Great thread. @Joanm- I am in the exact same position- I had NHS implants put in 5 years ago when I was 25 (after a big battle to get them!) but one of them never felt right and I just ignored it and continued my daily exercise regime- running mainly. Anyway I got an infection last year in the same boob and my breast swole up really badly- it was never fully explained to me at the docs but she gave me antibiotics and the swelling went down. The surgeon sent me away as well. After 6 months I asked to see surgeon again, did a number of MRI scans and they finally agreed it is capsular contracture and to re-operate and replace the implant. The operation is going to be tomorrow and while I am pleased I'm scared in case the other one looks deformed on some level. Any feedback or speculation would be most welcome! Thanks!

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Joanm said on 19 May 2012

I also had implants on nhs 15 years ago and had one check up 2 weeks later I had no problems till about 8 years ago I stepped off the side and the worst pain ever shot through my breast I called nhs direct and they advised me to go to casualty when I got there my breast was swollen red and hot to touch and the slightest movement caused pain I was examined by a doctor who said I had an infection in the muscle behind the implant I was given antibiotics which cleared the swelling ,pain and redness ever since my breast has looked lower than the other I haven't been back to the doctors as I don't have any other symtons other than it looking lower no pain I now am concerned that my breast had ruptured as I do always feel tired but put that down to being a mum of 3 and working I would welcome any advice thanks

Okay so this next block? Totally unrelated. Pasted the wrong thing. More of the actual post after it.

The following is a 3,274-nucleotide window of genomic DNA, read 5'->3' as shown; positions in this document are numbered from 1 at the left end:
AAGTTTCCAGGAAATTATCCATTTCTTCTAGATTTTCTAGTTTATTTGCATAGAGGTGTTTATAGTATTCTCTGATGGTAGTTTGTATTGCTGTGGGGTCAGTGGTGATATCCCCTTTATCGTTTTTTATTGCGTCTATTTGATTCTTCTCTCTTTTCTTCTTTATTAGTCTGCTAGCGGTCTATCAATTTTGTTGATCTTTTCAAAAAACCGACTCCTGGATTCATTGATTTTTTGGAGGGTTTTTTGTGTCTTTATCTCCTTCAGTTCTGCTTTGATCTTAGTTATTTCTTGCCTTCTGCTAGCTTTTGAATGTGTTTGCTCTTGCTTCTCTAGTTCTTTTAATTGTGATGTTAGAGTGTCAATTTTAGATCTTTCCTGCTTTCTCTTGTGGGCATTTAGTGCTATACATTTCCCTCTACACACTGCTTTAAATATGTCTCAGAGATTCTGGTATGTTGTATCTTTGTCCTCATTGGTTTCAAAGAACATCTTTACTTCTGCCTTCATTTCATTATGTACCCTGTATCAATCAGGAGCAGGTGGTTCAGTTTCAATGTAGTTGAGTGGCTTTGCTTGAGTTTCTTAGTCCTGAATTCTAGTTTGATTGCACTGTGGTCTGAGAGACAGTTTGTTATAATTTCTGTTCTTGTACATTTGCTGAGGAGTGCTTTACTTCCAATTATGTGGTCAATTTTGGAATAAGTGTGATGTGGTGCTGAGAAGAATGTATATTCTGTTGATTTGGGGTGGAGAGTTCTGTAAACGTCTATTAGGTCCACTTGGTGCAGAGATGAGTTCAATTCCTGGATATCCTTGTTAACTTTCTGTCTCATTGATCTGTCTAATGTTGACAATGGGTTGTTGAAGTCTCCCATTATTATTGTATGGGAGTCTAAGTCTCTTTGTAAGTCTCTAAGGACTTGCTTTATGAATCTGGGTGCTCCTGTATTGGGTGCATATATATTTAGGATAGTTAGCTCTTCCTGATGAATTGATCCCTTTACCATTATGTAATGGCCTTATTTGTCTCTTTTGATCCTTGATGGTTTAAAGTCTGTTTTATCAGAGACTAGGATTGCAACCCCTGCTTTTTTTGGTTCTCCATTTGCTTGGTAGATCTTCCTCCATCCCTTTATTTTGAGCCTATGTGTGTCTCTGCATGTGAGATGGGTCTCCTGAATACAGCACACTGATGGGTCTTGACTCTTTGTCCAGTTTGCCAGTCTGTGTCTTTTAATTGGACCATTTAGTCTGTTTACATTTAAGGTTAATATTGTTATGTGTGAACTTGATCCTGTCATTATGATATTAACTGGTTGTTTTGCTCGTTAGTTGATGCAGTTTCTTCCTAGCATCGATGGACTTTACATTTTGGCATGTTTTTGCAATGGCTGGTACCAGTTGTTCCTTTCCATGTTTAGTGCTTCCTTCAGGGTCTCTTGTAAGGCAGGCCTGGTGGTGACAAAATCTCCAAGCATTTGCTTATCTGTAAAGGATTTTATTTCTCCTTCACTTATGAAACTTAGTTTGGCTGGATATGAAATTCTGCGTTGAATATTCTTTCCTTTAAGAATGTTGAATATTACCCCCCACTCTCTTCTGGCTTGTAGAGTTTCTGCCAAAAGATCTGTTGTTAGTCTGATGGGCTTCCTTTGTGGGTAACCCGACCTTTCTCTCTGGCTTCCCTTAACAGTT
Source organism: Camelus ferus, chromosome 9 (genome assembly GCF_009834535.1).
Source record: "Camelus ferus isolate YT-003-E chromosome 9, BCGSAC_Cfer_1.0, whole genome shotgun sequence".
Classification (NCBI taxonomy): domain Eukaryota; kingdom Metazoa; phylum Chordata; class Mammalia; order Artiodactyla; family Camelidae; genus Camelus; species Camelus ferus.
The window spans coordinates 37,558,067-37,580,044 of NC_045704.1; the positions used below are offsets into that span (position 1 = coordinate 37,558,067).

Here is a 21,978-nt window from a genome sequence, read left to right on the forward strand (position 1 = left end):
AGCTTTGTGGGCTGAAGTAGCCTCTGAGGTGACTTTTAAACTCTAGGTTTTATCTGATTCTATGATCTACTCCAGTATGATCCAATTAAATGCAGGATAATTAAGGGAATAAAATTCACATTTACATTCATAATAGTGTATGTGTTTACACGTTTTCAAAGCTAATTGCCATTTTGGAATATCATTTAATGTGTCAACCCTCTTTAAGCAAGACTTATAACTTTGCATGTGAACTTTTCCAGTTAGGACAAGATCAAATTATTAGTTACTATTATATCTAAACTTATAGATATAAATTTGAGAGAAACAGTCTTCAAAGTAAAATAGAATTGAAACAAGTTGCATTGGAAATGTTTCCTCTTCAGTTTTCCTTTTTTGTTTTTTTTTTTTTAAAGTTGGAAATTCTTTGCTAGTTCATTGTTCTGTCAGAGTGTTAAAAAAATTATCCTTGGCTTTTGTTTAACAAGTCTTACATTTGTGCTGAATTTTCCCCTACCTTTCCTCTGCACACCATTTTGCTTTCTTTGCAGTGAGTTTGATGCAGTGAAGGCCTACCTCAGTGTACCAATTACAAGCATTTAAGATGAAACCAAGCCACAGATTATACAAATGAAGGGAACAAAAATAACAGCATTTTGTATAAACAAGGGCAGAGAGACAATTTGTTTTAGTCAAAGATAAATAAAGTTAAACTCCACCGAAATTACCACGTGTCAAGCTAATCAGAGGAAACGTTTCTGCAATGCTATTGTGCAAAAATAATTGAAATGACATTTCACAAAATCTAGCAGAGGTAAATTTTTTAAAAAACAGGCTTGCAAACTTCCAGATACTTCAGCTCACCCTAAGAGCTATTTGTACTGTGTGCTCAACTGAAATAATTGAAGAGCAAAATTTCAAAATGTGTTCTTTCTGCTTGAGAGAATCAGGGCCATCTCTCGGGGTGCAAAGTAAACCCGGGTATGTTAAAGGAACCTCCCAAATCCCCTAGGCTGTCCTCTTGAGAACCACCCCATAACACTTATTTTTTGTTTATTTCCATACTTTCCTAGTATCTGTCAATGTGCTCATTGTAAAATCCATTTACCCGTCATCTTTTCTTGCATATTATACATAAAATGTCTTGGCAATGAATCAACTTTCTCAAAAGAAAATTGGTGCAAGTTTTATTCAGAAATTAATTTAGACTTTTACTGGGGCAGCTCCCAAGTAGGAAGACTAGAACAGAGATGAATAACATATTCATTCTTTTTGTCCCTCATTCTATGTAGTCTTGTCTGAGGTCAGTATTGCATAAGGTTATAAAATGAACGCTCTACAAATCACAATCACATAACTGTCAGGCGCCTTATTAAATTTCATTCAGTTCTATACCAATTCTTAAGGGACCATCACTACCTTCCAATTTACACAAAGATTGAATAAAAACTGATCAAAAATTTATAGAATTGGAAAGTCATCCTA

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samantha68 said on 19 May 2012

to the person who is having a problem with transform..go to a solicitor and find out your rights as I had dealings with that clinic and got no were untill I found a solicitor to take on my case.

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girlessex said on 12 April 2012

I had breast implants on the NHS 15 years ago. Because of all the worrying press over PIP,
I contacted the hospital. i got an appointment and was assured that mine are not PIP, I asked if I could have a scan anyway because I had them put in so long ago. I just wanted confirmation that they are fine.I had a scan and was shocked to be told they are ruptured,
I have never had any problems with my breasts, no lumps or pain so would not even have known if I hadn't made contact. I have however had other health problems over the last 5 years which i'm now wondering if they could be the result of leaking silicone. When I had my implants i recieved 2 follow up appointments after year 1 and year 2. since then i have never been contacted by the nhs for any sort of after care or scan. Am i the only patient who didn't recieve any further appointment, this is for 13years. I was not unduly worried because I thought if an implant ruptured I would have know, so if my breasts had changed or hurt i would have gone to my GP for a referal. I am now thinking that surely the nhs know that they can rupture without obvious symptoms and so it should surely be their responsibility to continue to care for their patients or call them in for a scan every few years to check the condition of them or at least make patients aware that they can rupture and you wouldn't even know it so you could book a scan yourself every few years. Please let me know if you have had implants for a considerable length of time with or without any follow up appointments. thanks

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j1963 said on 31 March 2012